In the mountains in southern China discovered a new species of wild tea plants. It contains almost no caffeine.
Tea tree contains no caffeine / photo / naked-science

Hun-ya-cha — a wild tea plant, common only in the narrow mountainous region at altitudes of 700 to 1000 meters in several neighboring villages in the southern Fujian province.

Locals believe that drinking this tea can lower internal heat, cure colds, relieve stomach pain and much more. However, given the narrow distribution, detailed information about the Khun-I-cha is missing, reports Naked Science.

In a new study published in the journal of Agricultural and Food Chemistry, Dr. Chen and co-authors characterized the chemical components of Khun-I-cha by using high performance liquid chromatography.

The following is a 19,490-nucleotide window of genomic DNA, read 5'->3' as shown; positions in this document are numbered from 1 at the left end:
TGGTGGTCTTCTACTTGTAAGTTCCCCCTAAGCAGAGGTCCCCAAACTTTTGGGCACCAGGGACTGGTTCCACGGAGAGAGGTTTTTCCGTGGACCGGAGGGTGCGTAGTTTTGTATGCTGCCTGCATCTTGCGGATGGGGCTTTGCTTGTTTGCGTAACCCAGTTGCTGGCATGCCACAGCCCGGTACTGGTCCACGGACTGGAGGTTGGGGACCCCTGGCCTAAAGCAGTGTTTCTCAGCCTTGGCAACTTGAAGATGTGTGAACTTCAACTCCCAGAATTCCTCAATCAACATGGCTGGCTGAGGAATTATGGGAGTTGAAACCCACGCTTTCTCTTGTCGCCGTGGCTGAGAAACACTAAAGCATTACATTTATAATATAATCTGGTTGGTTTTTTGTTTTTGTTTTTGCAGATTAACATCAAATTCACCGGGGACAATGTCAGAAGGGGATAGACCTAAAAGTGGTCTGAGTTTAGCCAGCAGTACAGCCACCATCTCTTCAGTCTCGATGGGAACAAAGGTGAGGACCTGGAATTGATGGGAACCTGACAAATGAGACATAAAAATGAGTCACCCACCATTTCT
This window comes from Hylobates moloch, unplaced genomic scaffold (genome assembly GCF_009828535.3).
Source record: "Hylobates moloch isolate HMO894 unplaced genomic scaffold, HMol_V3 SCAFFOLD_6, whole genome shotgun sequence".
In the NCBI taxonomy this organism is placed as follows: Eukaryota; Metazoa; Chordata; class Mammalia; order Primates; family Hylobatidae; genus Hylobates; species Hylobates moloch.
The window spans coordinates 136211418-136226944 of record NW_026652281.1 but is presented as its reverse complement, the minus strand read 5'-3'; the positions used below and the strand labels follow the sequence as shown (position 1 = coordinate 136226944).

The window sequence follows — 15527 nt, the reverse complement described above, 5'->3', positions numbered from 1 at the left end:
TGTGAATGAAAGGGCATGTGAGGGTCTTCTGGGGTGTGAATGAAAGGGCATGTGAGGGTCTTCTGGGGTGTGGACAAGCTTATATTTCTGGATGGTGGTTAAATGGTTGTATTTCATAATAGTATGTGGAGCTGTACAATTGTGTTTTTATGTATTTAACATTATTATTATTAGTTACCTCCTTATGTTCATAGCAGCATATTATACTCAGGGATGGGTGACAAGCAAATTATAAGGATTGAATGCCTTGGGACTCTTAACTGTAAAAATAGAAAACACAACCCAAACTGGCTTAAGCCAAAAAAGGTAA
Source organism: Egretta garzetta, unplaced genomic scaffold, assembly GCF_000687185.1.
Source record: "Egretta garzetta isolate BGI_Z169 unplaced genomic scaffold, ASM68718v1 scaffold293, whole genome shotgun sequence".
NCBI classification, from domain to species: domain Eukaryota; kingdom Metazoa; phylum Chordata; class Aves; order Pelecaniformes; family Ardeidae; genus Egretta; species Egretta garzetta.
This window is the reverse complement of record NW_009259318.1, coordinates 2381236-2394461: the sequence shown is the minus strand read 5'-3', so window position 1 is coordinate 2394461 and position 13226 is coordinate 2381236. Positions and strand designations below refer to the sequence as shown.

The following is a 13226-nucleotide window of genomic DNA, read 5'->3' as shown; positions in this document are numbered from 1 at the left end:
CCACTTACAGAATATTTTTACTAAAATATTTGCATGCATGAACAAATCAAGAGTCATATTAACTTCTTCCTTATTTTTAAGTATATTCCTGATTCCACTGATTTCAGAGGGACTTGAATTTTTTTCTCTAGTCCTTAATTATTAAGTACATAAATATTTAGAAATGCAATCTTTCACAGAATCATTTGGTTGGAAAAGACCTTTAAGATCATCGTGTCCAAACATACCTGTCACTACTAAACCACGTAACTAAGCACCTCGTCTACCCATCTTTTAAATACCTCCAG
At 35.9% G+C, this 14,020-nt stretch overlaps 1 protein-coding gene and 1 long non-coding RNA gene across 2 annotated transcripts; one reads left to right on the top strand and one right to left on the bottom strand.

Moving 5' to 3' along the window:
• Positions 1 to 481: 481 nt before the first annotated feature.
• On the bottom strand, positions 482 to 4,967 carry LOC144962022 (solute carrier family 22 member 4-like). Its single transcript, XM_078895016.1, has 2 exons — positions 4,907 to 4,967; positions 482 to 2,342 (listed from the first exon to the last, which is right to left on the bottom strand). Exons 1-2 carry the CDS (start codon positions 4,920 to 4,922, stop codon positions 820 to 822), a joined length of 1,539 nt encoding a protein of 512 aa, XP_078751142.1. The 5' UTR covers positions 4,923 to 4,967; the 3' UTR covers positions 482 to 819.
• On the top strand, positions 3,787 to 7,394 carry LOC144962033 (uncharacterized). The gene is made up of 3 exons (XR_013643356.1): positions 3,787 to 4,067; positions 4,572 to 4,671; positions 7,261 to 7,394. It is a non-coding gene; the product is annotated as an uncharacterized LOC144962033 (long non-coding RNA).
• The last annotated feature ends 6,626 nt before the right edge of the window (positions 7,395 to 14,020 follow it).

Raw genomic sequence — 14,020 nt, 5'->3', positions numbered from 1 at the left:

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They found that the buds and leaves Hun-I-cha contain some potentially strengthen the health of the connection and virtually no caffeine.

“In a normal tea the major purine alkaloids and catechins are caffeine and catechins, CIS-rows; in hung-I-cha, by contrast, mostly contain TRANS-catechin, theobromine and caffeine are practically invisible,” explain the researchers.

After examining the plant, the team found that the Khun-I-cha is a mutation in the gene for caffeine synthase, the enzyme that contribute to the development of caffeine in most tea plants.

“Hun-I-cha with naturally low levels of caffeine could potentially become a popular drink due to its unique composition and benefits to health”, — concluded scientists.

photos naked-science

Earlier, a new study of U.S. physicians showed that even people who drink 8 cups a day, live a little longer than those who do not drink coffee at all.